Sharon Drew Morgen is a thought leader in Change Facilitation, and developed of a collaborative facilitation model used in sales (Buying Facilitation®), coaching, leadership, and implementations. She began keynoting in the 1990s on topics such as Make Money by Making Nice, Spirituality and Sales, the Caring Company. Her books – NYTimes business bestseller Selling with Integrity; Amazon bestsellers Dirty Little Secrets: why buyers can’t buy and sellers can’t sell; and What? Did you really say what I think I heard? – focus on the skills to facilitate collaboration, respect, communication, and integrity. Sharon Drew has trained her process to over 100,000 people globally. She currently consults, trains, coaches, and keynotes. Sharon Drew currently lives on a floating home on the Columbia River in Portland OR.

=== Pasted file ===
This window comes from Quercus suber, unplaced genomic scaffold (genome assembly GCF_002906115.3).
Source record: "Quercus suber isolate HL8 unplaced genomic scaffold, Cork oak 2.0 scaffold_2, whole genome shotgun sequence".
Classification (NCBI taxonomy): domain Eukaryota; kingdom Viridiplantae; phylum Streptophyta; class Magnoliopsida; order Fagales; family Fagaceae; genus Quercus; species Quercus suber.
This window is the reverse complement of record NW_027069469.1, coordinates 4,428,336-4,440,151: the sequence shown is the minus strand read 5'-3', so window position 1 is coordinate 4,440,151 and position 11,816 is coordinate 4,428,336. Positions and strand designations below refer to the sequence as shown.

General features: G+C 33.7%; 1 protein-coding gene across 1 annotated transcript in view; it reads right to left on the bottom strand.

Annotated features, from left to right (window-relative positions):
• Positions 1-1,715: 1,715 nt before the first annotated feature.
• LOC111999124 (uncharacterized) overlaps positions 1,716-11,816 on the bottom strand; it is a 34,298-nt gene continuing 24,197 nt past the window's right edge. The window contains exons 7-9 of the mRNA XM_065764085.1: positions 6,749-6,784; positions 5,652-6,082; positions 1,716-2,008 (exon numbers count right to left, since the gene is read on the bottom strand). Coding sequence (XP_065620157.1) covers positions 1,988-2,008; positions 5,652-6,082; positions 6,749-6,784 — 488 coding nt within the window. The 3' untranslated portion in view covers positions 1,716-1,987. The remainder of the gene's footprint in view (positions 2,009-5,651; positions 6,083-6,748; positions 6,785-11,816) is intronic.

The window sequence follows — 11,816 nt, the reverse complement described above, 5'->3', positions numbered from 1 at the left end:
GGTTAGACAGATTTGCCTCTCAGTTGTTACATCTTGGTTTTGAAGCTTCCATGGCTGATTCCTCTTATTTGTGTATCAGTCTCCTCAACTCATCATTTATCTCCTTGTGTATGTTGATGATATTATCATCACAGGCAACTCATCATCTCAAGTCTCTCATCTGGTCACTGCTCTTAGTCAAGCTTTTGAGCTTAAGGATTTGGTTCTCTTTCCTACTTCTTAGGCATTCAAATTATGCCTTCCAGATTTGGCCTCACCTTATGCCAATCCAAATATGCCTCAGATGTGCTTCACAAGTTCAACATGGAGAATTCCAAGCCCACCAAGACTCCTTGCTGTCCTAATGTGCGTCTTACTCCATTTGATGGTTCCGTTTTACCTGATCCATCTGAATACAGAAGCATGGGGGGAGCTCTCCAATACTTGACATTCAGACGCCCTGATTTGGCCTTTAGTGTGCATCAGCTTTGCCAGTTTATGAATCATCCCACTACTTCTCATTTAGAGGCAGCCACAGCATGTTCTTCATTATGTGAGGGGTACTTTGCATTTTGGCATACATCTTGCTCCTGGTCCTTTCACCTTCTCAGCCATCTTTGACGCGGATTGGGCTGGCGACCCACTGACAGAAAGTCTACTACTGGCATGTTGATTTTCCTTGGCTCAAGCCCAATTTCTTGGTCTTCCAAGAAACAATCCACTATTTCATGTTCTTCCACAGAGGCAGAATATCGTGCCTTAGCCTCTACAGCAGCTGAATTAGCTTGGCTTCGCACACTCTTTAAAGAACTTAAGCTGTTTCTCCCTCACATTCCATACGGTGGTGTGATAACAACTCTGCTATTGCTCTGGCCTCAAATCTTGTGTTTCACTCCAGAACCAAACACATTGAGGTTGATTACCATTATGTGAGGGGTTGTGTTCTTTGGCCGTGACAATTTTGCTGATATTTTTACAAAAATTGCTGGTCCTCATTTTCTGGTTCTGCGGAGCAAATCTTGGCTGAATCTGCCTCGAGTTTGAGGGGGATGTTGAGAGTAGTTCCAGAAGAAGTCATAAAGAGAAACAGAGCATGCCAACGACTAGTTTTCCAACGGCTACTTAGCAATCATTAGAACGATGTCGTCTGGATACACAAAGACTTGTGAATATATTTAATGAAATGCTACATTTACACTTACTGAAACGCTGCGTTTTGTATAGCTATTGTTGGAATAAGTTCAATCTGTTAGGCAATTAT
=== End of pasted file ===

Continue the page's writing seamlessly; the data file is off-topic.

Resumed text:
October 7th, 2019

Posted In: Change Management

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Writing a proposal is an accepted norm in many industries: as a vendor, you receive an RFP, or get a call from a client site to bid on a job; you either take direction from the RFP or gather data on specs from a customer; you then go forth writing a proposal to explain exactly how you’ll achieve their stated goals; and figure out a competitive price that’s as low as you can go – a fight to the bottom – and still make a few shekels.

Then you sit back and wait. And close far less than you deserve, sometimes losing to folks who you know wouldn’t have done as good a job as you would do.

How do customers choose a vendor? I suggest that 1. It’s not based on your proposal (except possibly if it’s a government RFP), 2. It’s not based on your price. I believe that the process of writing proposals is not only irrelevant, but has a cost: neither you nor the customer gets the results you deserve. Here are some truths: